The Bench consisted of five judges â€“ a number which, although possible, would be extremely unlikely for such charges today. The Lord Justice Clerk, Lord Braxfield, sat with Lords Hailes, Eskgrown, Swinton and Stonefield. In keeping with the then prevailing procedures, Braxfield chose the fifteen male members of the jury. An obvious fault before the trial even began was the inclusion in that fifteen of William Creech, a close council associate of Brodie, who would today surely have been excluded because of that association. Not only was Creech allowed to remain on the jury, he published his account of the trial only days after its conclusion.
Lord Braxfield, Robert McQueen, grandson of a Lanark gardener, who achieved his position through Dundas patronage, was nevertheless a man of great legal ability and acknowledged strong character. Often referred to as “The Hanging Judge” it is claimed R. L. Stevenson based his unfinished Weir of Hermiston on Braxfield.
Lord Braxfield had been a friend of Brodie’s father but it seems that he had decided before the trial that Brodie was guilty. There is evidence in the trial transcripts that Braxfield continually impressed his particular ideas on his fellow members of the Bench.
Ilay Campbell, the King’s Advocate, led for the prosecution, assisted by Solicitor General Dundas, a nephew of Henry Dundas, who had arranged for Braxfield to be Lord Justice Clerk. John Clerk of Penicuik, later to become Lord Eldin, in what was to be his first High Court trial, was engaged to defend Smith. The then Dean of Faculty, Henry Erskine, had been engaged to defend Brodie.
All of these law officers, in addition to their court differences, were of widely differing political persuasions, which often interfered with proceedings and were of no help to the accused. The Defence teams were active Whigs while the prosecution and judges were Tories.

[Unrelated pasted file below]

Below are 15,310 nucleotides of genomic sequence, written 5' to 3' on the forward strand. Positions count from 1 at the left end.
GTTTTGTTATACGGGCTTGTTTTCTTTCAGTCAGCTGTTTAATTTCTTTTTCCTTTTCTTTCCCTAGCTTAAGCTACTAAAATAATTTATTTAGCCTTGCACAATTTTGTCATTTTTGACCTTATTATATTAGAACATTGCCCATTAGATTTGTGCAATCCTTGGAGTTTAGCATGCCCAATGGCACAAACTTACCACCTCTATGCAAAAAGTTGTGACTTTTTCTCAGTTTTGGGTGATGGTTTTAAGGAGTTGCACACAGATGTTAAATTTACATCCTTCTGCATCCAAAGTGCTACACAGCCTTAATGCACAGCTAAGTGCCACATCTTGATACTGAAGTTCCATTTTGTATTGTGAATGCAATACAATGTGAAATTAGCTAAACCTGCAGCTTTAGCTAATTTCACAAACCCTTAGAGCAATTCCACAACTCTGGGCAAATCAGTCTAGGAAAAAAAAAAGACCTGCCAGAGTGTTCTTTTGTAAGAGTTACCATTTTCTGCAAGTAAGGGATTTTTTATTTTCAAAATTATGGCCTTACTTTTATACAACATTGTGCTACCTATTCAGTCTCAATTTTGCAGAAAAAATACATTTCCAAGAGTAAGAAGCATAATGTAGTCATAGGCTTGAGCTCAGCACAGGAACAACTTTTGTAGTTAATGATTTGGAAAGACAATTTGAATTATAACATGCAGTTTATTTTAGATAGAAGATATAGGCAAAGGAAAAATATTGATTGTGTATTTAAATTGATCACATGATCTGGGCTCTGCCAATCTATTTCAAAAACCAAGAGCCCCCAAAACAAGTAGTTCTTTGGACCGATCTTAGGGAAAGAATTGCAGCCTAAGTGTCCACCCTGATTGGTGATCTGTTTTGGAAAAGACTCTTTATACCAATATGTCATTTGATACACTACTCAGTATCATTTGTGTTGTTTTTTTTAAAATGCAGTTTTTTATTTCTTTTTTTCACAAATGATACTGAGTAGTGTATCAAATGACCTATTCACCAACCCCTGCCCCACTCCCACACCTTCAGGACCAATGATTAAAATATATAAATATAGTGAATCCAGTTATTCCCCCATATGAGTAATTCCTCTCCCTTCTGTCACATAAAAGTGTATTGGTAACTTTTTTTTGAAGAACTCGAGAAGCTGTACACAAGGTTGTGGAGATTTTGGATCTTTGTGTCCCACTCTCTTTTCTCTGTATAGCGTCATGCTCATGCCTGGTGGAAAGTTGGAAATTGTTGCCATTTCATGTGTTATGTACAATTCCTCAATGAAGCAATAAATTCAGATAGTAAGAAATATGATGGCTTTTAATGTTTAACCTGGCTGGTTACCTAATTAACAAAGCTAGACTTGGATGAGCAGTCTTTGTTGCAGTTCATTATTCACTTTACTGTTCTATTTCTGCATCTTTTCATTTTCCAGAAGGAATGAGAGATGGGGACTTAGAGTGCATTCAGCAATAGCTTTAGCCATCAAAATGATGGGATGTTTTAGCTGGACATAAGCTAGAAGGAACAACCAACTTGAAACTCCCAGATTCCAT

The trial started at 9 o’clock on Wednesday morning and continued, without a break, until 6 o’clock on Thursday morning. Evidence which was led against Brodie and Smith was mostly circumstantial. Nothing actually placed them at the locus and the Excise Man Bonnar could not identify the fleeing figure as Brodie, although he knew Brodie well. There was nothing damning or conclusive without the evidence of Ainslie and Moore.
Alibis provided by Mrs Smith for her husband and by Jean Watt and one of her neighbours for Brodie effectively left the matter in the balance. Indeed, the alibis might have given the balance to the accused, but the entire question of guilt would hinge on the admissibility of evidence from Ainslie and Moore.
The former, from the time of his arrest, had persistently denied involvement by the Deacon but, after his extradition from Holland, the Sherriff gave Ainslie the choice of incriminating Brodie or hanging himself. Ainslie, not surprisingly, became a Crown witness. There were strong Defence objections to the deal but they were, in keeping with the arbitrary dealings of the time, overruled by Braxfield, allowing Ainslie to give his evidence.
The Defence, however, still held hopes that corroborative evidence from Moore would not be allowed because the man was ‘infamous’ under Scots Law, being a known criminal and so not permitted to bear witness. However, the Prosecution had obtained a King’s Pardon which, under English Law, absolved the man of all previous wrongdoings.
Whether or not the Royal Pardon was recognised under Scots Law was the subject of a heated and prolonged discussion between Counsel and the Bench â€“ particularly between John Clerk on behalf of Smith and Lord Braxfield. Hitherto there was no precedent or record of applicability but, on this occasion, the Bench ruled that Moore’s evidence should be heard â€“ effectively sealing the fate of Smith and Brodie.Â The Jury were also told to disregard other evidence, such as the alibis, in favour of the accused.
The Jury delivered their Guilty verdict at midday on Thursday â€“ a time directed by Braxfield at his summing up. Brodie and Smith were, perhaps inevitably, sentenced to execution. The alternative of being sent to the Colonies apparently was never considered.
The trial itself contained many irregularities which today could have brought an early end to proceedings. There is probably little doubt that Brodie was guilty but there is also little doubt that, given the pre-trial conduct of the judiciary and standard of evidence led at the trial, any half decent contemporary Q.C. might have ‘got him off’.
Brodie and Smith were taken to Edinburgh’s Tolbooth where they remained until 2nd October 1788, when sentence was carried out. Ironically, the apparatus used for the execution had been designed and constructed by Brodie Â in his capacity of carpenter for the Town Council.
After the execution, Brodie was hastily removed by friends, who supposedly made pre-arranged efforts to revive him. It seems unlikely that they succeeded but equally, there are old Edinburgh rumours that a later inspection of his grave found it empty and Brodie was reportedly seen years later, alive and well, in Paris.